The project, which took place over a period of five years, sought to create new international guidelines for investigating violations of humanitarian law. Extensive research took place, with a full-time researcher (Claire Simmons) based at the University Essex. However, for this to be more than an academic exercise and for it to have real impact on the ground, we needed to ensure active participation and support from multiple stakeholders.
Financial support was provided by the Swiss Foreign Office (with later supplementary support from the Defence Ministries of the Netherlands and France), and five annual expert workshops took place. At these workshops we had the participation of participants from dozens of countries including the most senior legal advisors from foreign and defence ministries, and high-ranking military officers. Equally important, we also had participation from major human rights and humanitarian civil society organisations, and UN human rights officials.
And, of course, there were a number of academic experts there too. Half-way through the five-year period, the International Committee of the Red Cross (ICRC) joined as official partners, and one of their Senior Legal Advisors, Jelena Pejic, joined me in co-directing the project together.
During the workshops and communications throughout the five years, I found that as much as the research side was important, equally crucial – and perhaps even more so – was my role as a facilitator working with all these different stakeholders. As one can imagine, discussions of investigating violations in conflict that involve both senior military lawyers as well as human rights organisations, have the potential to be a tense and confrontational affair.
The goal of the project was not, however, to engage in a debate over rights and wrongs, but rather to produce a set of guidelines that civil society organisations would see as able to promote and enhance effective investigations, while also being a set of standards that states and militaries would accept as practicable and would aim to implement in their own investigations. Accordingly, I often found myself not necessarily advocating my own view, but taking the role of listening to all sides and attempting to come up with formulations that everyone could work with, while not losing sight of the ultimate goal.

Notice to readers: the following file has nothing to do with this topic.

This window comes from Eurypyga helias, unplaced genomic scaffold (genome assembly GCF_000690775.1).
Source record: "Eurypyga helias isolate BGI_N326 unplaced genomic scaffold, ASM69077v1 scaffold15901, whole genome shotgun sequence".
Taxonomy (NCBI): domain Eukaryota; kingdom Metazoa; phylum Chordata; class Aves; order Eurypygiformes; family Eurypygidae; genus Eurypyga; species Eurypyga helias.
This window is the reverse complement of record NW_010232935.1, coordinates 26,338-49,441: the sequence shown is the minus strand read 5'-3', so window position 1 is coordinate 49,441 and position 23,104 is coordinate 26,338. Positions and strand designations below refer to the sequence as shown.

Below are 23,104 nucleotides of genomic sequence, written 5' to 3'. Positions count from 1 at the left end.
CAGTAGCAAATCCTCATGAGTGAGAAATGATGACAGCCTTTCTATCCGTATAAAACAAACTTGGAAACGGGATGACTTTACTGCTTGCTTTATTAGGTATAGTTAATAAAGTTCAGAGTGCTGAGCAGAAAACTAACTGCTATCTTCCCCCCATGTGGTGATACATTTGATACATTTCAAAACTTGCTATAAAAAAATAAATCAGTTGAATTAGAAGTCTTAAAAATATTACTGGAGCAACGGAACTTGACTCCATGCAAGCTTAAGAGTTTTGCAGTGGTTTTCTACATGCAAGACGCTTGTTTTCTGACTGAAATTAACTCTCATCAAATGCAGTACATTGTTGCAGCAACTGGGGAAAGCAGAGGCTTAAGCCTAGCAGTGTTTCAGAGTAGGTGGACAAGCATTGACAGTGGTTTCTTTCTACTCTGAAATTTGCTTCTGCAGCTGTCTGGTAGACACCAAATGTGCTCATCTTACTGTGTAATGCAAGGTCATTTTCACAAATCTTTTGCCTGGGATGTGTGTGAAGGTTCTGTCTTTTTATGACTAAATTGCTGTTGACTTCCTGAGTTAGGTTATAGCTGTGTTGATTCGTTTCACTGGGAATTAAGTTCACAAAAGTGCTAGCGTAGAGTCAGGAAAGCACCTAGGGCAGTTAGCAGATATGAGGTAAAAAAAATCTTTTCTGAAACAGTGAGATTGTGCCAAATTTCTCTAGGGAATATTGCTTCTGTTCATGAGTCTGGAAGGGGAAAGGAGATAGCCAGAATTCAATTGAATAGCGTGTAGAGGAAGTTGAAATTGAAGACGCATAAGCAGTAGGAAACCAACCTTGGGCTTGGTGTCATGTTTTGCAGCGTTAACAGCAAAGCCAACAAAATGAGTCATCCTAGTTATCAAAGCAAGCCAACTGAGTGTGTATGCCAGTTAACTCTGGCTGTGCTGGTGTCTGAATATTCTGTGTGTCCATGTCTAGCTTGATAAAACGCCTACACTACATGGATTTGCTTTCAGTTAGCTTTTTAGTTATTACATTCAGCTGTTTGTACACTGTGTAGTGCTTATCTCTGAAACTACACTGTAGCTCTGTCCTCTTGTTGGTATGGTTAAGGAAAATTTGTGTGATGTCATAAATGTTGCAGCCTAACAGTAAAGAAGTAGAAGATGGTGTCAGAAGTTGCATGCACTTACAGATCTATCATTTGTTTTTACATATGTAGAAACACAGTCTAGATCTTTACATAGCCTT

The guidelines were published by the ICRC and the Geneva Academy in 2019, and while the participants (who were there formally only in individual capacity) were not asked to explicitly endorse the guidelines, the reception has been overwhelmingly positive.
A number of militaries have already begun to take the guidelines into account in their own practice, and we are now regularly being asked to present and advise on implementing the guidelines to governments and militaries around the world. The guidelines are being relied upon in cases before international courts, and the UN Secretary General held our Investigations Guidelines as the new international benchmark for all States investigating violations during armed conflict.
Notably, the fact that the ICRC – the most important humanitarian organisation in the world – was a project partner, has meant that the guidelines are now being used by the ICRC in its engagement with parties to armed conflicts worldwide.